A little different kind of post today, but this is my reality at the moment and I think it is important to share all the stages of this study, both good and not so good.

To finish off on the positive side, I have managed to go on weekend trips almost every weekend. It has been amazing to see more places in Ghana outside of Accra, I will try to post about it in the coming days!

Some fun random facts about Ghana that I’ve experienced so far!

Hello from a new week in Ghana!

Spending this Monday trying to plan this coming week and what I want/need to do! I am currently writing a letter to the minister of the Ministry of Gender, Child and Social Protection here in Accra, to hopefully be granted an interview with the director of the human trafficking department there. I really really hope I will get that interview, would be SOOO helpful! Other than that, this weeks will be filled with studying as usual. I am still trying to find a good location where I can sit down and study, so far it is either at home in the house or a cafe in the mall. I miss a good old library…

I thought I would share some things that I have noticed so far after my 3 weeks here, that are quite different from Sweden. Most of them positive, some a little less.

  • People always say good morning, good afternoon, good evening before beginning a conversation. Took me a few days to pick that up, they must have thought I was so rude…
  • The traffic here is CRAZY compared to Sweden. Everyone drives like crazy, honking to everything and nothing, and I wouldn’t say traffic rules are what decides how people drive. I’m taking both Uber, but also the local ‘bus’ called trotro which is the cheapest option. It is all the same, you kinda feel happy you are still alive when you get out of the vehicle haha! It is definitely true what they say, if you can drive in Accra you can drive anywhere in the world!
  • People are so friendly and welcoming. Maybe sometimes a bit too much for a European… I love the fact that everyone talks to everyone, every house is open to everyone, people sit outside and talk and just spend time with each other. It is a whole different culture in that sense compared to Sweden, where most people just want to stay in their own corner and spend as little time as possible with strangers or interacting face to face.  But the downside might be when the Uber driver says he loves you and asks to marry you after 5 minutes in the car. It happened to my roommate from Germany, it seems like she handled it well whereas I’m thinking I would’ve either freaked out and jumped out of the moving car or gotten quite angry… Neither which would be a very good solution haha, so I am happy she told me about this so that I’m prepared with a chill answer if it would happen to me. + always sit in the backseat, less risk for it to happen!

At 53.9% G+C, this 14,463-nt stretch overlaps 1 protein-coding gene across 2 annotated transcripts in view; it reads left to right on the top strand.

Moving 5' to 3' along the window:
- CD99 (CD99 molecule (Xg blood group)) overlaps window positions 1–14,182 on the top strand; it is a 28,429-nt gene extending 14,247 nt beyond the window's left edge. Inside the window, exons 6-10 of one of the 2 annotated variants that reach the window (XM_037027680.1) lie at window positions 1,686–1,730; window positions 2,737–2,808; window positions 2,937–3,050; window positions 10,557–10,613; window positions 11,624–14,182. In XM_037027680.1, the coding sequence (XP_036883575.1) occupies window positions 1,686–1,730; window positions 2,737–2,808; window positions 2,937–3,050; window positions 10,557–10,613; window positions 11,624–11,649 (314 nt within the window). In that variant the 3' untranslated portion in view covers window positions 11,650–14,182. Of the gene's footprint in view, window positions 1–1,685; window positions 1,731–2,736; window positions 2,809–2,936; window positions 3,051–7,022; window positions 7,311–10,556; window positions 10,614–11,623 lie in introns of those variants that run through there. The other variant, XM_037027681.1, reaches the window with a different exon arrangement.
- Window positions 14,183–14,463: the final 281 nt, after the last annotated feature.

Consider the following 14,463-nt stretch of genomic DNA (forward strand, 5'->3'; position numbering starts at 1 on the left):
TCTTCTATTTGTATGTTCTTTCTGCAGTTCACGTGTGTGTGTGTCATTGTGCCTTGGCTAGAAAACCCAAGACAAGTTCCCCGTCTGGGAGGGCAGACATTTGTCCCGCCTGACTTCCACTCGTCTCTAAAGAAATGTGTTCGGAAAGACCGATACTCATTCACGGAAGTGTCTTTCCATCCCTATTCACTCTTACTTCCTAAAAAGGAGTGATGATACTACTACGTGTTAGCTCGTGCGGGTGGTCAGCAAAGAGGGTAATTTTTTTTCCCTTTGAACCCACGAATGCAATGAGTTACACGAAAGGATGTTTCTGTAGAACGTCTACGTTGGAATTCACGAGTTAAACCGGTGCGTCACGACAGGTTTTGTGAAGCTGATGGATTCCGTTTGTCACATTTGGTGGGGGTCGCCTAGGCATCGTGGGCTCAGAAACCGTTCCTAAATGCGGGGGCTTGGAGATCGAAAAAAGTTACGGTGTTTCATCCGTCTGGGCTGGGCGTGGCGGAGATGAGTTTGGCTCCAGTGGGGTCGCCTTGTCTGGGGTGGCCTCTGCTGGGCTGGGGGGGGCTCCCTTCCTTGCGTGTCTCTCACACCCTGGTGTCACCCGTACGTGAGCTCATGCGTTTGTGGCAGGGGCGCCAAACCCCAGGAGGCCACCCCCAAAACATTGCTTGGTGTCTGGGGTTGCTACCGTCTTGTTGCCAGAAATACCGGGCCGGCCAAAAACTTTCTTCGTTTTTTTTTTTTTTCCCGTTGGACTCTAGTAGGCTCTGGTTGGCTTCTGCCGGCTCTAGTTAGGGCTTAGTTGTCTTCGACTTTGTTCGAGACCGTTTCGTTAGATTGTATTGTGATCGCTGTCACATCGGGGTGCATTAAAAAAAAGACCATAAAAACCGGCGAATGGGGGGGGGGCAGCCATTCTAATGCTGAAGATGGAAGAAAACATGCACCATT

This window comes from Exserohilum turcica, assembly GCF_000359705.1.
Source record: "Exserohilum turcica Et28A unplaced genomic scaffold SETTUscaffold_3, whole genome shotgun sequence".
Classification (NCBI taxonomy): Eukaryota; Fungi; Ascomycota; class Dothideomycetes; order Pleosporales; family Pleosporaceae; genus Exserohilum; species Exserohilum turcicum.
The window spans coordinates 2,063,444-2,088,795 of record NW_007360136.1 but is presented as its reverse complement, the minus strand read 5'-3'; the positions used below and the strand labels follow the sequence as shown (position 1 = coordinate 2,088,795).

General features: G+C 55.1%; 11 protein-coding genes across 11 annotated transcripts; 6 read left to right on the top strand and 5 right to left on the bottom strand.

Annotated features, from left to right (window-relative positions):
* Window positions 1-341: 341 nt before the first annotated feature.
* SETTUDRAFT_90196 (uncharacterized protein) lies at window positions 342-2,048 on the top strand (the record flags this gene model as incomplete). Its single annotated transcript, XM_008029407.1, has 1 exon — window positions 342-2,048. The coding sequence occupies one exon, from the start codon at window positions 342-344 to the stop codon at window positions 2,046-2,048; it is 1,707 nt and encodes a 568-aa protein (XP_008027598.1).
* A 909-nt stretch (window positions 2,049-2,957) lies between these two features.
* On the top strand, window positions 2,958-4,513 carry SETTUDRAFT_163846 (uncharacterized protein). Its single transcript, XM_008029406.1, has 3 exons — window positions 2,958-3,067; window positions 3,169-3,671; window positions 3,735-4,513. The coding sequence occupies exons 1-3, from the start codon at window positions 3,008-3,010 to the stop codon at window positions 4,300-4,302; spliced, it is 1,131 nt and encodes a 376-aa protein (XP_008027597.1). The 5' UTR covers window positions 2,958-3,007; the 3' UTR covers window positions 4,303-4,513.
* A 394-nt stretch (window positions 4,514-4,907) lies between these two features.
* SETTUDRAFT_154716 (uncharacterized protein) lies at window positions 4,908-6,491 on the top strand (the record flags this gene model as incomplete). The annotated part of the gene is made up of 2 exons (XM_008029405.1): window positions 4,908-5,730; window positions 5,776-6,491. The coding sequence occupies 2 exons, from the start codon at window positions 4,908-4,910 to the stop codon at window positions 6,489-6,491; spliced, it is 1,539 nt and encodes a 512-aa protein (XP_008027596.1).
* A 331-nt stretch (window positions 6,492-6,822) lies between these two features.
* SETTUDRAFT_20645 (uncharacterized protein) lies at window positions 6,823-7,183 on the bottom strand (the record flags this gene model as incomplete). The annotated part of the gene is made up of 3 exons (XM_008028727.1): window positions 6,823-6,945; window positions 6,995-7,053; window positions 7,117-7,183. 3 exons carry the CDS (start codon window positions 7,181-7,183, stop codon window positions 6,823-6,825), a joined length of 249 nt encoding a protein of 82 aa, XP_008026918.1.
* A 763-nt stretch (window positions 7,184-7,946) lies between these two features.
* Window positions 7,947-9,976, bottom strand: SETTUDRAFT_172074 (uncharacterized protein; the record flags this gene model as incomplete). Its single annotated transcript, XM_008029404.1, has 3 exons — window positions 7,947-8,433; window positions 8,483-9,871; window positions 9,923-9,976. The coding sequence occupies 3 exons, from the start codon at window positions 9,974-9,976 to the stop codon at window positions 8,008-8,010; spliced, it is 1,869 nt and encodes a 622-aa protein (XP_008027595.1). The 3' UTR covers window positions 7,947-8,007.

• Obruni – white man. This is the main word Ghanaians use to get my attention on the street. At first, I found it to be a bit strange and felt uncomfortable, but after discussing it with some Ghanaian friends I’ve understood that it is not an insult or a bad word per se. As I connected it to be, like if someone would call black man after a Ghanaian on the streets in Sweden – we all know what would happen then.
  • Goats, chickens, lizards, cockroaches, (huge) spiders and dogs are everywhere. In our yard by the house some chickens from the houses around daily come for a stroll, it freaked me out at first but now I kinda like it! Regarding the spiders, I killed one my first week here, but now I have named the one in my room because I consider him my roommate! Can’t say for sure if I like having him there just because, or if it is because seeing him in his usual spot calms me knowing that at least then he is not in my bed!

 

Life is changing…

Hi everyone!

This Friday I celebrated 2 weeks here in Ghana! I can’t believe how fast time passes here, it is crazy! It stresses me a bit, to be honest, but really trying to just keep calm and enjoy as much as I can.

So far I have spent a few more days with the first organizations I met with, conducted some more interviews etc. Otherwise, regarding the field study, I’ve been trying to get in contact with some of my contacts, and also making new connections and meeting new people that have been able to put me in contact with valuable persons that I will be able to meet up with! Connections really are everything when it comes to a country like this I have noticed, meeting someone who gets to talk to you in person and see you and hear about your project and can immediately think of friends or relatives that can help you!

The life in Accra is otherwise quite amazing, I’m getting comfy here, I have my house, my roomies, I know the roads, places to eat and where to buy the most amazing fresh fruits! Last week two of my roommates left though, so the house feels quite empty… You really become like a family living here, so we had some tearful goodbyes, but we will for sure meet again in the future!